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Tuesday, December 7, 2021

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Mentorship in Action: State-of-the-Art Water Tunnel Brings ‘Phenomenal’ Possibilities

Aerospace engineers Xiaofeng Liu and Jose Moreto built the instrument, which allows the university to perform cutting-edge research on turbulence flow.
By Kellie Woodhouse and Chris Leap
 

Doctoral student Jose Moreto has dedicated the last five years of his studies to building a highly technical, extremely rare instrument that allows San Diego State University engineers to predict turbulence flow for ships more efficiently than almost any other lab in the world. 

Moreto has painstakingly perfected the SDSU Water Tunnel with the guidance of his mentor, aerospace engineering professor Xiaofeng Liu, and the help of a team of undergraduate students. 

The state-of-the-art instrument has allowed SDSU to secure more than $775,000 in funding from such agencies as the U.S. Navy, the National Science Foundation (NSF) and NASA. And it offers such agencies the possibility of saving millions of dollars in fuel costs.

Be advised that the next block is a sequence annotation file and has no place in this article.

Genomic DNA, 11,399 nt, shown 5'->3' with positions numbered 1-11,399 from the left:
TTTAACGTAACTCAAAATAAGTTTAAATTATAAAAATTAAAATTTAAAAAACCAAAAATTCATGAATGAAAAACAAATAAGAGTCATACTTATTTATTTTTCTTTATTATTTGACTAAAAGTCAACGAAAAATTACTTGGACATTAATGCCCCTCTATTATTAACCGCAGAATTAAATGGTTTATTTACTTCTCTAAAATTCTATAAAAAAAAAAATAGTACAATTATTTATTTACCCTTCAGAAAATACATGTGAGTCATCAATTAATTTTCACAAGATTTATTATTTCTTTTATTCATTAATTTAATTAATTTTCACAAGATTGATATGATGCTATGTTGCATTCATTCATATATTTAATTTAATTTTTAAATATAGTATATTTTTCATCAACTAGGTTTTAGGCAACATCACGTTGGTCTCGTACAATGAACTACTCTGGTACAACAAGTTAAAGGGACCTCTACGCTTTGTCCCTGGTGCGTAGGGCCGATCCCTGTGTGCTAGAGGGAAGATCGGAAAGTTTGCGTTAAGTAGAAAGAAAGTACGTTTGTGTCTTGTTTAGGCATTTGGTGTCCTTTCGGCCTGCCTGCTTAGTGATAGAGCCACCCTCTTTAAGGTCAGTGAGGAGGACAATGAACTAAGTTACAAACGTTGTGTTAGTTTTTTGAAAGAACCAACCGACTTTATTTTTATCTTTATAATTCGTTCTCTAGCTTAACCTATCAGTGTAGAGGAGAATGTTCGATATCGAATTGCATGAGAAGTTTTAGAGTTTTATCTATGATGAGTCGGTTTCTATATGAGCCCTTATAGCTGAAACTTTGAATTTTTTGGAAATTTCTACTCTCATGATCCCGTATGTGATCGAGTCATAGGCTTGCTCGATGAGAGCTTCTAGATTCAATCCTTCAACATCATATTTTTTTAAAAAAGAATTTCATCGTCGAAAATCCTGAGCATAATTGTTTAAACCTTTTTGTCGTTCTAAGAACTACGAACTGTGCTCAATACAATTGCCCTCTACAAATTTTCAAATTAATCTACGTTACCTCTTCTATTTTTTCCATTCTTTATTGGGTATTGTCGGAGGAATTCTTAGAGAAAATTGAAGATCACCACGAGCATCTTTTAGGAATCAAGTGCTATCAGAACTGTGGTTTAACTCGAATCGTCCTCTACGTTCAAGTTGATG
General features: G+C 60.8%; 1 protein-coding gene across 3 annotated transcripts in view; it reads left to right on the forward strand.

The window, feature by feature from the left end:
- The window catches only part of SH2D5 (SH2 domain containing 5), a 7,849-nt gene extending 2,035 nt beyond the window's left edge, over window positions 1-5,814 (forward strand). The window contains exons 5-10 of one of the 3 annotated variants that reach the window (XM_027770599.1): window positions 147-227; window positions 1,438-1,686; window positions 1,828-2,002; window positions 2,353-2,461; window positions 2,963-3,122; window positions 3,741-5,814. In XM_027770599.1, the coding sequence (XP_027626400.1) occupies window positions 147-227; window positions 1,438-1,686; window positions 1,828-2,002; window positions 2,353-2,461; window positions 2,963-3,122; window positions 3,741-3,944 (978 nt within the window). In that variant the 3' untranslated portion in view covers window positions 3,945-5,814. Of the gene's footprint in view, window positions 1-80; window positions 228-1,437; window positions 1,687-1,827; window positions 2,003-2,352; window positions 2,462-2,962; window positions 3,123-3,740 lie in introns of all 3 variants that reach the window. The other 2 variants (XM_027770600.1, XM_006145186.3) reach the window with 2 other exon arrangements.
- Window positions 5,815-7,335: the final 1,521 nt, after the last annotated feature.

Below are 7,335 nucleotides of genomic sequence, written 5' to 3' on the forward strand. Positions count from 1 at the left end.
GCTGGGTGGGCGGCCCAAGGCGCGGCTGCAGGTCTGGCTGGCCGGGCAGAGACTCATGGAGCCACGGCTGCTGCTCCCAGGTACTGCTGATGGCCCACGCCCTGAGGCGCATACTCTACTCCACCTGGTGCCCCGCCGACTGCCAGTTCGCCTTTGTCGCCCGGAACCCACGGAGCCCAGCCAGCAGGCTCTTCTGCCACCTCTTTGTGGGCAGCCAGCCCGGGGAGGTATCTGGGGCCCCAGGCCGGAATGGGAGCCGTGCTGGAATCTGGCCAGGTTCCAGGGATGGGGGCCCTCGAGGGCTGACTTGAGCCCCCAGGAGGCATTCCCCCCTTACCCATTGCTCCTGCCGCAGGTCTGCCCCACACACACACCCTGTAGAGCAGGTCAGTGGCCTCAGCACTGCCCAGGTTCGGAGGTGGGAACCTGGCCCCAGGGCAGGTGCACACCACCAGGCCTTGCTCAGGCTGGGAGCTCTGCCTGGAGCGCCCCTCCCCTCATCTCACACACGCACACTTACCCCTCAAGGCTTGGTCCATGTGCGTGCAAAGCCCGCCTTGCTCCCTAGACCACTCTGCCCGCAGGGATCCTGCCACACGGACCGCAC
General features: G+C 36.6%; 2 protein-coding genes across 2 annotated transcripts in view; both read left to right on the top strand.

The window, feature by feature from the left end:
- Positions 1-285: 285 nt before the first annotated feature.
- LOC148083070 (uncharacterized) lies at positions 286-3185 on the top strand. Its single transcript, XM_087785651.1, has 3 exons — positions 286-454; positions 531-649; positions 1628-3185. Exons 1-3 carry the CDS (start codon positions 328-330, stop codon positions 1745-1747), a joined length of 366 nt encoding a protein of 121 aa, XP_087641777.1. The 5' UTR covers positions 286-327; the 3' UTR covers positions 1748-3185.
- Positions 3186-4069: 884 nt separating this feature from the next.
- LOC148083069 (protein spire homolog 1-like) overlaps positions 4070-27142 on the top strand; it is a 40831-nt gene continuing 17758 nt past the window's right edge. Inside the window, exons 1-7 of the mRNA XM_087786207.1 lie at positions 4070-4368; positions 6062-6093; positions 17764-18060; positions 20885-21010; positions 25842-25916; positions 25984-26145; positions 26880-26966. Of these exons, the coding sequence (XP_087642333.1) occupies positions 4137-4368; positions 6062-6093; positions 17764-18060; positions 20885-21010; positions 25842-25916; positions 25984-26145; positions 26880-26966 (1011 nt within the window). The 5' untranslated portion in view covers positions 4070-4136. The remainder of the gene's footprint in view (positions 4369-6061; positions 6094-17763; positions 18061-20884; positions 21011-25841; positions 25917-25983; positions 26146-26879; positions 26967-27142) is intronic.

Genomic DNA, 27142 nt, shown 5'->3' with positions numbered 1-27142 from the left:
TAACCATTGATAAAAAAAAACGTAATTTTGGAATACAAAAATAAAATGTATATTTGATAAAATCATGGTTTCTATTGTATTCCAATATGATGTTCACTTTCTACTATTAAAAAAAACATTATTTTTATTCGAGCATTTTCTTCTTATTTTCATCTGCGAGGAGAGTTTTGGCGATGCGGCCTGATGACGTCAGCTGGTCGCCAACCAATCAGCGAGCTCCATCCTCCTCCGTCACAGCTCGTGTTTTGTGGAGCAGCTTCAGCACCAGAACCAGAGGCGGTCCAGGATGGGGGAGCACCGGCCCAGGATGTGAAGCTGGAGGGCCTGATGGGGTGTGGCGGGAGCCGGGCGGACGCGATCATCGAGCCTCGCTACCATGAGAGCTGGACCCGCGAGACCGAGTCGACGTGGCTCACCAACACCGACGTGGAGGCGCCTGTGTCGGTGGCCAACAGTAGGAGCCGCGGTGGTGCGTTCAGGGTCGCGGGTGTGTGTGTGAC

The water tunnel uses particle image velocimetry (PIV) to take ultra-fast images — anywhere from 20,000 to millions of frames per second — of particles in the water and measure their velocity, allowing the researchers to evaluate how much turbulence vehicles like warships and submarines create.

“Working with the water tunnel and learning the PIV technique has been really, really important in defining my path as an engineer and researcher,” Moreto said. “The chance to work with such a technical instrument is so rare — just a few labs in the world have this equipment and can develop this kind of research.”

Unlike common methods for determining resistance, PIV measures flow without a physical tool causing disturbance and reducing the accuracy of findings. 

“The water tunnel allows us to obtain accurate, three-dimensional turbulence data, which is essential in designing and building faster, more efficient and less noisy ships,” Liu said. “With improved design and less drag, there is a phenomenal economic savings on fuel.”

Several undergraduate students have worked with Moreto and Liu on the tunnel. Research experience, Liu has found, teaches students how to become more competent problem solvers and better engineers.

“As a senior engineer, I have an obligation to foster the growth of the next generation so that we can produce the workforce that improves the scientific research community and keeps society moving forward,” Liu said.